I don't like the elevator or balloon concept. To limited and rigid.
    The real problem right now is that 98% of the weight of a space
    craft is fuel.

    To quickly solve this problem, I see combination of a 2 kilometers
    magnetic acceleration track, combine with a laser driven engine
    to get past mach 7, and then engage onboard scamjet engine to
    get to orbit at full velocity, get back to earth, fill the small fuel
    thank and get on the track a couple hours later if needed. This is
    full reusability, flexibility, performance and low cost in the same

    With the space craft on the magnetic track, you can reach some
    serious speed without friction on the track itself with relatively
    low G acceleration. When your off the track, the ground based
    laser beam is activated to push you from track launch speed to
    mach 7 where the scam jet take the relay to achieve the desired
    orbit velocity.

    The only resources needed onboard would be a small amount of
    propellant to power the scamjet, oxidant is taken directly from
    atmosphere and initial acceleration is provided by electromagnet
    on the track and laser on the ground. The payload/fuel ratio
    would then be greatly improved. The maintenance and operating
    cost would be greatly reduced, mainly because most of the
    energy required would be ''offboard'', which is a 1000 times more
    efficient procedure. Maintaining and operating a magnetic track
    and a laser is far less costly than many other concept. Scamjet
    has no moving part so very low maintance needed.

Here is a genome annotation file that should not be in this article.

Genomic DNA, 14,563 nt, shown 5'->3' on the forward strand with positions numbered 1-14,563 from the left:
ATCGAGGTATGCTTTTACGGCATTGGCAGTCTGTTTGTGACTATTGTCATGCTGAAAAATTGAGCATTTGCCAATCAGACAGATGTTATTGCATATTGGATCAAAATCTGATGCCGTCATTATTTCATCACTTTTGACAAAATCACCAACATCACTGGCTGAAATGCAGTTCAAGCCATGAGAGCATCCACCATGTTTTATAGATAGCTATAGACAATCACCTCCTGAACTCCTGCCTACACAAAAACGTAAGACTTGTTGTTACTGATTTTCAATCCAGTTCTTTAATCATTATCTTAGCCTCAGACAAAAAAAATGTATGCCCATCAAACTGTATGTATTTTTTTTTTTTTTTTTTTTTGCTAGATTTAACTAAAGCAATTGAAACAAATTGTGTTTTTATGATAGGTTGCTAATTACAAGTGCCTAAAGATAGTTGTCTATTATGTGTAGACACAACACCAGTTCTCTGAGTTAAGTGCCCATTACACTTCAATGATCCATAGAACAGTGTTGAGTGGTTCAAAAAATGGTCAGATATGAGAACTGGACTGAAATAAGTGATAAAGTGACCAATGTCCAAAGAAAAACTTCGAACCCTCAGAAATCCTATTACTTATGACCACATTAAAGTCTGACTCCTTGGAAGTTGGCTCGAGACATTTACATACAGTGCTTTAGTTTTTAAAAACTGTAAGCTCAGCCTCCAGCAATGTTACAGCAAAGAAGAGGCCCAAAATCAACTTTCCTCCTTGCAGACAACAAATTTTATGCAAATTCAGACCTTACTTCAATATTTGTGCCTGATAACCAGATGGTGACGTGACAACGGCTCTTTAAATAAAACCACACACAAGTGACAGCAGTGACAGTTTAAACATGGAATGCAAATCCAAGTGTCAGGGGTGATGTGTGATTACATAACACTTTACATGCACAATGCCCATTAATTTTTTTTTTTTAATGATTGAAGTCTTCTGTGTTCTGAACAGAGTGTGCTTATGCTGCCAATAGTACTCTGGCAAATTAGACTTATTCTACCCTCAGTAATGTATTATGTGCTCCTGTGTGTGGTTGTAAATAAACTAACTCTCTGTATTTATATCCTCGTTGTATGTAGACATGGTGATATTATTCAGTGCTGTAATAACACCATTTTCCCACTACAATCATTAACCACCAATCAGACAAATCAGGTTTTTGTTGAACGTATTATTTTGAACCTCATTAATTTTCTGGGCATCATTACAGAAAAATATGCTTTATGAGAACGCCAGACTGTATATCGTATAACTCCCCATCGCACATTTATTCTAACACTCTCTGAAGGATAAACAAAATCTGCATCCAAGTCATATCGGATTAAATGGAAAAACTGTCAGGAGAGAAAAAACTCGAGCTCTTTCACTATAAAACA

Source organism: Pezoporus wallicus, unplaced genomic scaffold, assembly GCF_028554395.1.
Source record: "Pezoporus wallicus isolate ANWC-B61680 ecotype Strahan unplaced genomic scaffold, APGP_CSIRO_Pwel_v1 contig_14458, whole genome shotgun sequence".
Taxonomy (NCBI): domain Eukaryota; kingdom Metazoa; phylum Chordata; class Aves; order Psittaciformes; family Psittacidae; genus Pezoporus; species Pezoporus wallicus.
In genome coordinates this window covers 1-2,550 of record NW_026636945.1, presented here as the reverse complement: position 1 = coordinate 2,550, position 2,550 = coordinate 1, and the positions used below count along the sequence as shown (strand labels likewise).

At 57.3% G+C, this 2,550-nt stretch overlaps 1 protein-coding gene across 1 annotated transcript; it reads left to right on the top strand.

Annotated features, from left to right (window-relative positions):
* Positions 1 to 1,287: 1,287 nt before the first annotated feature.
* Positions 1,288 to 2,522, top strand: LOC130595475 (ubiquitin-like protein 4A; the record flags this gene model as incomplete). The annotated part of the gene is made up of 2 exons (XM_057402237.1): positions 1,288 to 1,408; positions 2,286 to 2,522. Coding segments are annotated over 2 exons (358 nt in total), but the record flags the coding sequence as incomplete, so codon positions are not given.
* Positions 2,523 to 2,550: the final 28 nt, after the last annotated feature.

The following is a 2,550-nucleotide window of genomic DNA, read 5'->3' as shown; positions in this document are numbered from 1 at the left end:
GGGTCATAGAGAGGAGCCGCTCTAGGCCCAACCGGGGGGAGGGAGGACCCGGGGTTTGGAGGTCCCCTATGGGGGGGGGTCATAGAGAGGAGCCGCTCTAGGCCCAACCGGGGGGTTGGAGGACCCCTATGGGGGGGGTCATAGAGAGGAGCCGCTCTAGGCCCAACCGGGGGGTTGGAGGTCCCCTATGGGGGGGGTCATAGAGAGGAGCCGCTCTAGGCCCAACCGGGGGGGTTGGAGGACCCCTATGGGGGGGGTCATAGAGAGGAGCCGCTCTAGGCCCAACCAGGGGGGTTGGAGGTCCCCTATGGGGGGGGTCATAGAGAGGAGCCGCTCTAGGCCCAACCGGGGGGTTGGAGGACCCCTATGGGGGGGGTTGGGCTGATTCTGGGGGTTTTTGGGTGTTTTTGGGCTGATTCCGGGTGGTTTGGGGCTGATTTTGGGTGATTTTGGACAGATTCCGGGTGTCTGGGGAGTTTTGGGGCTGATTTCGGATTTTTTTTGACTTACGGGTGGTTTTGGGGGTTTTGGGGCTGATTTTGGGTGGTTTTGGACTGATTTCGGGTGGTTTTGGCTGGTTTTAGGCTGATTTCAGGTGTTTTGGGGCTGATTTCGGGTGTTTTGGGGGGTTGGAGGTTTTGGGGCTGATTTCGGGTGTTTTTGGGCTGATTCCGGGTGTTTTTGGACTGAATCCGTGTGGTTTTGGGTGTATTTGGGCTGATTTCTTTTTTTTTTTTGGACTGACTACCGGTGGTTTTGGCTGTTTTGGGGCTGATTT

All the technology involved here are within reach. We know it
    work, we only need an other 5 to 10 years to polish it to make it
    reliable. Can't wait for my fisrt space flight in 2015 !

    After we reach 100% payload/fuel weight ratio (no fuel on board),
    the next and final step will be to get anti-gravity device to lift
    insane mass to space at will. But this is an other story...

    Last edited: Dec 5, 2001
  19. McGuyver Registered Member

    Don't mean to butt in on the discussion

    The electromagnetic rail gun may well become reality. In this idea, there is a very long electromagnetic rail that is a lot like magnetic levitation trains which are presently being used all over the world. With the rail gun, a capsule of sorts would be gradually accelerated to tremendous speeds before leaving out and speeding through the atmosphere into orbit. The nice thing about this idea is that the G-force load on the equipment payload and (or) passengers could be controlled so as not to crush the human or equipment payload. From orbit, the payload could either be boosted to any orbital height with small onboard rockets or ion engines, or be accelerated into deep space if necessary.

    The project Harp (Gerald Bull) gun idea could be feasible if the payload was accelerated in explosive stages along the theoretically huge gun barrel. I recall reading something like that in some of the proposed theoretical designs. Basically, there would be explosive charges that would be detonated at various stages along the gun barrel. As the capsule (bullet) passed certain points, another explosive charge would be detonated. This would continue successively so as to increase barrel pressure, and therefore capsule velocity.